FIVE members of the same family have been convicted of a conspiracy which saw vulnerable people being forced to work for them.

William Connors, 51, Breda Connors, 48, John Connors, 29 and James Connors, 20, all formerly of Gloucester Road in Staverton and Miles Connors, 24 and formerly of Bowling Back Lane in Bradford; were all found guilty today (Friday December 14) at Bristol Crown Court of conspiring with each other to require other persons to perform forced or compulsory labour.

They will all be sentenced on Monday (December 17).

The charges relate to the period between April 5 2010 and March 23 2011, when the Connors were using a number of victims, many of whom were vulnerable members of society who had been picked up off the streets, to perform a range of building and manual labour jobs across the country.

Many of the victims were housed in squalid conditions in caravans at sites including Beggars Roost in Cheltenham. When paid they received only a pittance and were subject to assaults, theft of benefits, ill-treatment and exploitation.

A year long investigation including a five month surveillance operation by Gloucestershire Constabulary culminated in March 2011 when officers carried out warrants at sites in Gloucestershire, Leicestershire and Derbyshire and 19 vulnerable people were rescued.

Lead officer for Operation Tundra David Sellwood said: “This was the first investigation of its kind nationally and we faced unique challenges. The rescued men had been victims of the Connors family for up to 30 years; many were 'institutionalised' and did not recognise themselves as being victims. The family generated significant wealth off the backs of some of the most vulnerable in society and we are delighted that they have finally been held to account".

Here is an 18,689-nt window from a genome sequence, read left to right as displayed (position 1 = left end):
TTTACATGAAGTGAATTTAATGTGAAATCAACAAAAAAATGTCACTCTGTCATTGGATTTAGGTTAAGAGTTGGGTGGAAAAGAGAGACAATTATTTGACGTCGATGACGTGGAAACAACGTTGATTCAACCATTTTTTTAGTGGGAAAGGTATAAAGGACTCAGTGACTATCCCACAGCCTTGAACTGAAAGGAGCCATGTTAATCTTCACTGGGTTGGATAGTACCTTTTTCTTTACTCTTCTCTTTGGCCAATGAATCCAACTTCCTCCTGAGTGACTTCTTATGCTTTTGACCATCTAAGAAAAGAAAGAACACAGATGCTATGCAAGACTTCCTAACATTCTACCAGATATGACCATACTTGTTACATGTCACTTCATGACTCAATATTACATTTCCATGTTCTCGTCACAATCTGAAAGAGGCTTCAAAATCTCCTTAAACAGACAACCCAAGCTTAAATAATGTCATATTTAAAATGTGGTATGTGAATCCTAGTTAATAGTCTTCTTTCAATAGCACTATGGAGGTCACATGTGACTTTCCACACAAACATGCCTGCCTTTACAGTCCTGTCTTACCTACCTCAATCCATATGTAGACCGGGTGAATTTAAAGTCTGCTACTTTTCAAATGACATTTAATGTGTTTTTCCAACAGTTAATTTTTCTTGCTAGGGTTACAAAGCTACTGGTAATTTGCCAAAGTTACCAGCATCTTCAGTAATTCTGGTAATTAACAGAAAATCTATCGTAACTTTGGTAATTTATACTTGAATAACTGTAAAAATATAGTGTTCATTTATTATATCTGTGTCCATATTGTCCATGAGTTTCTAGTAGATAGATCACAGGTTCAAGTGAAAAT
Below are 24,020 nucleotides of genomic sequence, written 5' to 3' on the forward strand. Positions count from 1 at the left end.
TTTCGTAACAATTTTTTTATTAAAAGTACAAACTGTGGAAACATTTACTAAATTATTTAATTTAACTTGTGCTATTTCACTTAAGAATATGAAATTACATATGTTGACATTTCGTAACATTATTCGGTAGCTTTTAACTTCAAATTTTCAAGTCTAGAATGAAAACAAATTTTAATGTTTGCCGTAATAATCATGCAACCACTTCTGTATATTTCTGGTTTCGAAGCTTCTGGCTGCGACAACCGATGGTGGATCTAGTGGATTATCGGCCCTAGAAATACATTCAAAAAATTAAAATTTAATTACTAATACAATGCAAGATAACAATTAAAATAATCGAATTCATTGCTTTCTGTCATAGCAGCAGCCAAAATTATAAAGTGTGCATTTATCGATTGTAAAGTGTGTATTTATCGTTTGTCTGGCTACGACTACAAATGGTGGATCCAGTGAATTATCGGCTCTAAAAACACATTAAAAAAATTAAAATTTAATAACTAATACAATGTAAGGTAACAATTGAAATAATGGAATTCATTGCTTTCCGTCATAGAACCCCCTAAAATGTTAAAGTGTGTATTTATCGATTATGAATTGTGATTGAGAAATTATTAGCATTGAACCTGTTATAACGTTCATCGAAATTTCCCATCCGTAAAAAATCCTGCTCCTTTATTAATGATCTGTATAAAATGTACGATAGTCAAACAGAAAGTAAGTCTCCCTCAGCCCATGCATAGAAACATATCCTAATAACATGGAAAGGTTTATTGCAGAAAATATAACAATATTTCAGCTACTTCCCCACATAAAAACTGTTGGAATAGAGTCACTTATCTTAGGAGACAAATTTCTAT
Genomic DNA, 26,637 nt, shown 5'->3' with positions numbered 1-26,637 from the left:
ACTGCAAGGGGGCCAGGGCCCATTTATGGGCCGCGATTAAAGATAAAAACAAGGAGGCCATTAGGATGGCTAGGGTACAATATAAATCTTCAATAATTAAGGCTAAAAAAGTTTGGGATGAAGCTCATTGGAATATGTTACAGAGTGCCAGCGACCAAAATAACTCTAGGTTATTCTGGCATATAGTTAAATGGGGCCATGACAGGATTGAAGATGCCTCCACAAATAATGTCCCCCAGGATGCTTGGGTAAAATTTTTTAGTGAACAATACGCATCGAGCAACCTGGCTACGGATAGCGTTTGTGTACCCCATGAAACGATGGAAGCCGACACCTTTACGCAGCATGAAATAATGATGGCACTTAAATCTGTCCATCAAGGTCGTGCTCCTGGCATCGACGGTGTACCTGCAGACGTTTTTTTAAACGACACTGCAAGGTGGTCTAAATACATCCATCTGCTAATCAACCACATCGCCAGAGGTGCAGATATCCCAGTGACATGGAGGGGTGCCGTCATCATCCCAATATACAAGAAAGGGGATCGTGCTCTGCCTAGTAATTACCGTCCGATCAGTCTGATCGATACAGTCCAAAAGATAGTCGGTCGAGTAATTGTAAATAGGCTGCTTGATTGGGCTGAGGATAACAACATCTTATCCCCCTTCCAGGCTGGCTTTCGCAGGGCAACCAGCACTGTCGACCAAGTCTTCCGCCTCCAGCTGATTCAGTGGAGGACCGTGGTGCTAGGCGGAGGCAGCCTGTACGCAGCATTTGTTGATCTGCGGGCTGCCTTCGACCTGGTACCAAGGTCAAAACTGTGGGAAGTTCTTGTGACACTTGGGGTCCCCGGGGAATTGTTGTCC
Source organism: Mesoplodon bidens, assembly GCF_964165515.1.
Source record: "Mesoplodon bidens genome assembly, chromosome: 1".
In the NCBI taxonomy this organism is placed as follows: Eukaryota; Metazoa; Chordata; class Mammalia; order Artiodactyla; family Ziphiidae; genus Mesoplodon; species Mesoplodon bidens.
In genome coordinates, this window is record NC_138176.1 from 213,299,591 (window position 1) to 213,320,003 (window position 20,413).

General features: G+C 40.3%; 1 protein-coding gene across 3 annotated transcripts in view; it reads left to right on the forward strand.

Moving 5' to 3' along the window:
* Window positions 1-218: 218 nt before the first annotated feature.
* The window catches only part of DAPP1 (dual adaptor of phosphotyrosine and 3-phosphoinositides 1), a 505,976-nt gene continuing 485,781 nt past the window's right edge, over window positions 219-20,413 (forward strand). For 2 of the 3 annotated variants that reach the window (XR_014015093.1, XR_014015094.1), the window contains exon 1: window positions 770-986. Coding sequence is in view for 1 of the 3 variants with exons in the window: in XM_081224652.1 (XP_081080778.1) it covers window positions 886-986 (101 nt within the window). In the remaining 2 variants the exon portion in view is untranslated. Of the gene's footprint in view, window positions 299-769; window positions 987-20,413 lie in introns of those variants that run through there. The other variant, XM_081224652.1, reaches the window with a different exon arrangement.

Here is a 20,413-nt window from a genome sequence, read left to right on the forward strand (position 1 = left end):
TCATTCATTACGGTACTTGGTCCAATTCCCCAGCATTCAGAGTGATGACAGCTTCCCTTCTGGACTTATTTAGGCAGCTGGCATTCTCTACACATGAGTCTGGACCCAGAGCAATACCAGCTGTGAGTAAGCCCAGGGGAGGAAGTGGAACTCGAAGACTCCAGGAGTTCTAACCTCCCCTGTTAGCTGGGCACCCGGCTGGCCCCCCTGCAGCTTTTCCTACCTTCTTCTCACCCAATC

Ann Reddrop, Head of the Crown Prosecution Service South West Complex Casework Unit said: “The jury’s verdicts conclude a lengthy investigation into the criminal activities of the Connors family and their punitive relationship with those whom they forced to work for them.

“CPS has worked closely with DCI Sellwood and his team at Gloucestershire Constabulary since March 2011 when the Police were about to arrest the offenders.

“The 5 members of the Connors family who stood trial were charged with offences involving the serious mistreatment of people who, because of their personal circumstances, had little option but to continue to remain with the offenders. The defendants used violence to prevent the victims leaving them or from alerting the authorities to their treatment. They forced them to undertake physically demanding work for long periods. They did not pay them for their work and took advantage of their vulnerable situations.

“There was a very stark contrast in living conditions between offender and victim and the way in which the offenders materially benefited from their criminal activities will be the subject of further applications for confiscation by the Crown under the Proceeds of Crime Act 2003 “This case illustrates the way the CPS and police work together to secure justice in even the most difficult circumstances.”